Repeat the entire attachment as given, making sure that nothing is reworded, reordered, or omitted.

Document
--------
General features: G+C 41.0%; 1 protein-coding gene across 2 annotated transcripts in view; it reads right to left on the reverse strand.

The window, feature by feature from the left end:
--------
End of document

General features: G+C 41.0%; 1 protein-coding gene across 2 annotated transcripts in view; it reads right to left on the reverse strand.

The window, feature by feature from the left end: